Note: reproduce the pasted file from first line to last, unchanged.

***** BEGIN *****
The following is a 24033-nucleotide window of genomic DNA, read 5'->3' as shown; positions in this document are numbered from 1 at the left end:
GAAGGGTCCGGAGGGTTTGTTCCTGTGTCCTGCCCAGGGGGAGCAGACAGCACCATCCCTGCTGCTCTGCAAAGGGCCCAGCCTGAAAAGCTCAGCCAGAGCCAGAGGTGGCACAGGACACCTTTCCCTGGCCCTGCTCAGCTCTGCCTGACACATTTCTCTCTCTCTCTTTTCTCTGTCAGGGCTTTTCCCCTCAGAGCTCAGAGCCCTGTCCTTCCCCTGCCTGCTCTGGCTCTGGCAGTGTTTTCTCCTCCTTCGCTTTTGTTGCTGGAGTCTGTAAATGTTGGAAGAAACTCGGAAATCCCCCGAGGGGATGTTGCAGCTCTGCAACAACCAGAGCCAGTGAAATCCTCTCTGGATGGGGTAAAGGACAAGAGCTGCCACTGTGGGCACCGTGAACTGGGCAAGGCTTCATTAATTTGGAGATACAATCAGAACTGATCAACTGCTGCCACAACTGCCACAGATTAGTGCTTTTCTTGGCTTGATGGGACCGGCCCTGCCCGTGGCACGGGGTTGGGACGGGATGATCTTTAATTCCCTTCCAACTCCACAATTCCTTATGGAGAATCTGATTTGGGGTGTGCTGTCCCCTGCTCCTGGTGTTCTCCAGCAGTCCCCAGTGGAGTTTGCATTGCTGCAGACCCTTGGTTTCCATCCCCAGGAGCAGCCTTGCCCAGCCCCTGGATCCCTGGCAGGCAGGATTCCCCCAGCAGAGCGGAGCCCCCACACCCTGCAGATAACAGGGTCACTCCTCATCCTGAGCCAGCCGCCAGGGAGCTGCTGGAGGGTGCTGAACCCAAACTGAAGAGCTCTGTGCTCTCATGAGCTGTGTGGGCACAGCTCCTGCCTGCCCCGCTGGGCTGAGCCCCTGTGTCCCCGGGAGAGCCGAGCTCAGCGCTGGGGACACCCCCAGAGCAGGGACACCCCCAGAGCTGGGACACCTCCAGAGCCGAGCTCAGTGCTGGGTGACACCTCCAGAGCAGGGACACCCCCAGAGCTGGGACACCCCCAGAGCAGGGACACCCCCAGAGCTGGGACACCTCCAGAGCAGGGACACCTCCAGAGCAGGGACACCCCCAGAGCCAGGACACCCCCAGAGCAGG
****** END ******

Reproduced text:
The following is a 24033-nucleotide window of genomic DNA, read 5'->3' as shown; positions in this document are numbered from 1 at the left end:
GAAGGGTCCGGAGGGTTTGTTCCTGTGTCCTGCCCAGGGGGAGCAGACAGCACCATCCCTGCTGCTCTGCAAAGGGCCCAGCCTGAAAAGCTCAGCCAGAGCCAGAGGTGGCACAGGACACCTTTCCCTGGCCCTGCTCAGCTCTGCCTGACACATTTCTCTCTCTCTCTTTTCTCTGTCAGGGCTTTTCCCCTCAGAGCTCAGAGCCCTGTCCTTCCCCTGCCTGCTCTGGCTCTGGCAGTGTTTTCTCCTCCTTCGCTTTTGTTGCTGGAGTCTGTAAATGTTGGAAGAAACTCGGAAATCCCCCGAGGGGATGTTGCAGCTCTGCAACAACCAGAGCCAGTGAAATCCTCTCTGGATGGGGTAAAGGACAAGAGCTGCCACTGTGGGCACCGTGAACTGGGCAAGGCTTCATTAATTTGGAGATACAATCAGAACTGATCAACTGCTGCCACAACTGCCACAGATTAGTGCTTTTCTTGGCTTGATGGGACCGGCCCTGCCCGTGGCACGGGGTTGGGACGGGATGATCTTTAATTCCCTTCCAACTCCACAATTCCTTATGGAGAATCTGATTTGGGGTGTGCTGTCCCCTGCTCCTGGTGTTCTCCAGCAGTCCCCAGTGGAGTTTGCATTGCTGCAGACCCTTGGTTTCCATCCCCAGGAGCAGCCTTGCCCAGCCCCTGGATCCCTGGCAGGCAGGATTCCCCCAGCAGAGCGGAGCCCCCACACCCTGCAGATAACAGGGTCACTCCTCATCCTGAGCCAGCCGCCAGGGAGCTGCTGGAGGGTGCTGAACCCAAACTGAAGAGCTCTGTGCTCTCATGAGCTGTGTGGGCACAGCTCCTGCCTGCCCCGCTGGGCTGAGCCCCTGTGTCCCCGGGAGAGCCGAGCTCAGCGCTGGGGACACCCCCAGAGCAGGGACACCCCCAGAGCTGGGACACCTCCAGAGCCGAGCTCAGTGCTGGGTGACACCTCCAGAGCAGGGACACCCCCAGAGCTGGGACACCCCCAGAGCAGGGACACCCCCAGAGCTGGGACACCTCCAGAGCAGGGACACCTCCAGAGCAGGGACACCCCCAGAGCCAGGACACCCCCAGAGCAGG